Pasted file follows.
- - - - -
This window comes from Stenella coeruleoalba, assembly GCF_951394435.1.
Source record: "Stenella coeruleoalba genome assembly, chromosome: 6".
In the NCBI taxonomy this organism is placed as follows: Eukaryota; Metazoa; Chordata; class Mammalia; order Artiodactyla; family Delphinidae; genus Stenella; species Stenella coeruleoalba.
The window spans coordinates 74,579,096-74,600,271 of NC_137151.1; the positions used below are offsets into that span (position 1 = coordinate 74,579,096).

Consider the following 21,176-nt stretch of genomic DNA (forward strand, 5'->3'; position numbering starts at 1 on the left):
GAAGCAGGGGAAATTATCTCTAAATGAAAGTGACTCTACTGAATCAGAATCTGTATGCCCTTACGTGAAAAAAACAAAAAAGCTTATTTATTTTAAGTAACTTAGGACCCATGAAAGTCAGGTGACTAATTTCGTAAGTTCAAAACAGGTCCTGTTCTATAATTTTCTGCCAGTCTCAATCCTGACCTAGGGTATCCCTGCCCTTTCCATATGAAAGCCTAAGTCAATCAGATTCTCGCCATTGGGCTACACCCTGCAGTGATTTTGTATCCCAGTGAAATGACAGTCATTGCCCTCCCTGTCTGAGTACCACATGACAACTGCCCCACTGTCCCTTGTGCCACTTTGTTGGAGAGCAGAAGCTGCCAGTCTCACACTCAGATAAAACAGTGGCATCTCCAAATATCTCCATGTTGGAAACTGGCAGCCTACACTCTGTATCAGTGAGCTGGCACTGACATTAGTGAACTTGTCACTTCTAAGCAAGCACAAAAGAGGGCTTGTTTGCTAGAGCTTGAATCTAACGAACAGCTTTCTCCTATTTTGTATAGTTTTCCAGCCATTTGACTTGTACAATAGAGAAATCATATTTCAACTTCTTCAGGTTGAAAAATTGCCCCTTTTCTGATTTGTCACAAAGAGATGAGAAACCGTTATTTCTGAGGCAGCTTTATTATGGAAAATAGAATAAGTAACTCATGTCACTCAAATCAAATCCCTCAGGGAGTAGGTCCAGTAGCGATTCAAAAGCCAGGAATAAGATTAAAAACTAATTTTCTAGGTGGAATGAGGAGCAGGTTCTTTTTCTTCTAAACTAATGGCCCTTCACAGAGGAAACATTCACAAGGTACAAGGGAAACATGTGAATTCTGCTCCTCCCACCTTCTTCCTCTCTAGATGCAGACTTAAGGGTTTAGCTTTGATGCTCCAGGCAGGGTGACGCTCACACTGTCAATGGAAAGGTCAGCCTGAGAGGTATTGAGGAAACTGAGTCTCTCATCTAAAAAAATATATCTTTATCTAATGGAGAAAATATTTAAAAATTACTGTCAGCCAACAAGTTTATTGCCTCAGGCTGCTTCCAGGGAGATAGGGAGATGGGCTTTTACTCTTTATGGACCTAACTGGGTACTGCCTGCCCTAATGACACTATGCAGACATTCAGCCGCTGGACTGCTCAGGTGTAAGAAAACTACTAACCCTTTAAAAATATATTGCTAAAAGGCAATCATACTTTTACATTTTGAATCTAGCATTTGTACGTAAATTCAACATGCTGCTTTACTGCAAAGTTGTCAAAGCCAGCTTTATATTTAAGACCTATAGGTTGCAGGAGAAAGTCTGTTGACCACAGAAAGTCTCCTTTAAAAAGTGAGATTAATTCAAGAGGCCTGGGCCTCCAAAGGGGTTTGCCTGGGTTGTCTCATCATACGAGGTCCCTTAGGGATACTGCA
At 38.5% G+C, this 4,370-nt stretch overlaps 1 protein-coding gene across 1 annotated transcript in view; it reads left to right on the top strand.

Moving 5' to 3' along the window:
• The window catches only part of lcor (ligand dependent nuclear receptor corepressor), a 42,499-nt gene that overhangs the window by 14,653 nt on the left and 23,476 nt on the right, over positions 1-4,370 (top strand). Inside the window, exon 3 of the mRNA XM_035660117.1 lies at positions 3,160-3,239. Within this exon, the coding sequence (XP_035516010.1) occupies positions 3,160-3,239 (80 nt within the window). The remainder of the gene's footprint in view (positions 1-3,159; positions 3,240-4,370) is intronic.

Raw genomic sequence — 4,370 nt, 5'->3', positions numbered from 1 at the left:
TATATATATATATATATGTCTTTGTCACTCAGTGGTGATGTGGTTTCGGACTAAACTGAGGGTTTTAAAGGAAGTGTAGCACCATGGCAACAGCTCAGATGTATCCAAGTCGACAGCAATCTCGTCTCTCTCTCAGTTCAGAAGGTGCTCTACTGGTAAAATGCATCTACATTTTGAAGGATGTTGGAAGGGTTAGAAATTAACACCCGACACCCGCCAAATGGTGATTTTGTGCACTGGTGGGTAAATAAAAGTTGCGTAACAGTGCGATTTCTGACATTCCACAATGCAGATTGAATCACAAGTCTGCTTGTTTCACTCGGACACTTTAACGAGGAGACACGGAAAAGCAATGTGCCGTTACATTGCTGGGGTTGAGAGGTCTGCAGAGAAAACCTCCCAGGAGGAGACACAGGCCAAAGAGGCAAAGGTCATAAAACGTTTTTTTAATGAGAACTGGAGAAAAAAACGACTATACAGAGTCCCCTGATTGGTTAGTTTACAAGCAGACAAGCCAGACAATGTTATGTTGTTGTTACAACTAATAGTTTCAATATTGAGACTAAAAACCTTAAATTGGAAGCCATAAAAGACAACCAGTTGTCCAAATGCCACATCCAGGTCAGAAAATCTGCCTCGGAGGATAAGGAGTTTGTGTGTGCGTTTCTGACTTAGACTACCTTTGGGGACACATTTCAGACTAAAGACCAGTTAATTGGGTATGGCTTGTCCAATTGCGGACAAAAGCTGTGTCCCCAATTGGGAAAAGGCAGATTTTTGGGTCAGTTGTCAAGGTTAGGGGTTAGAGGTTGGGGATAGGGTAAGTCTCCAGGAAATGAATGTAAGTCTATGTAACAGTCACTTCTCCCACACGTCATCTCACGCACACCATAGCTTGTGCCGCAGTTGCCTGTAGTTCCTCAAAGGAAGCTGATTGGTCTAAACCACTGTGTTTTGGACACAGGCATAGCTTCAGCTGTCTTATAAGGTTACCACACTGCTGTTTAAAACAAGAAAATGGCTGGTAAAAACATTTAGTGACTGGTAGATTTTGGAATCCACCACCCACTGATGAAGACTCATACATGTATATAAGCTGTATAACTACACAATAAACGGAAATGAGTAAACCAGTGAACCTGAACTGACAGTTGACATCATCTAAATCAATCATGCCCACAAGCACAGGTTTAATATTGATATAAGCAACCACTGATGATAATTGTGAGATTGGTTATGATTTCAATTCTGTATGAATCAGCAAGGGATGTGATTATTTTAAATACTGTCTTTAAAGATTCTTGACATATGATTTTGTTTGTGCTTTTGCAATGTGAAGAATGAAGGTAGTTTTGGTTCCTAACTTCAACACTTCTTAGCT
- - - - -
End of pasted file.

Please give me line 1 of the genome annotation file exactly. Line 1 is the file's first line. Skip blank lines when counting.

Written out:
This window comes from Stenella coeruleoalba, assembly GCF_951394435.1.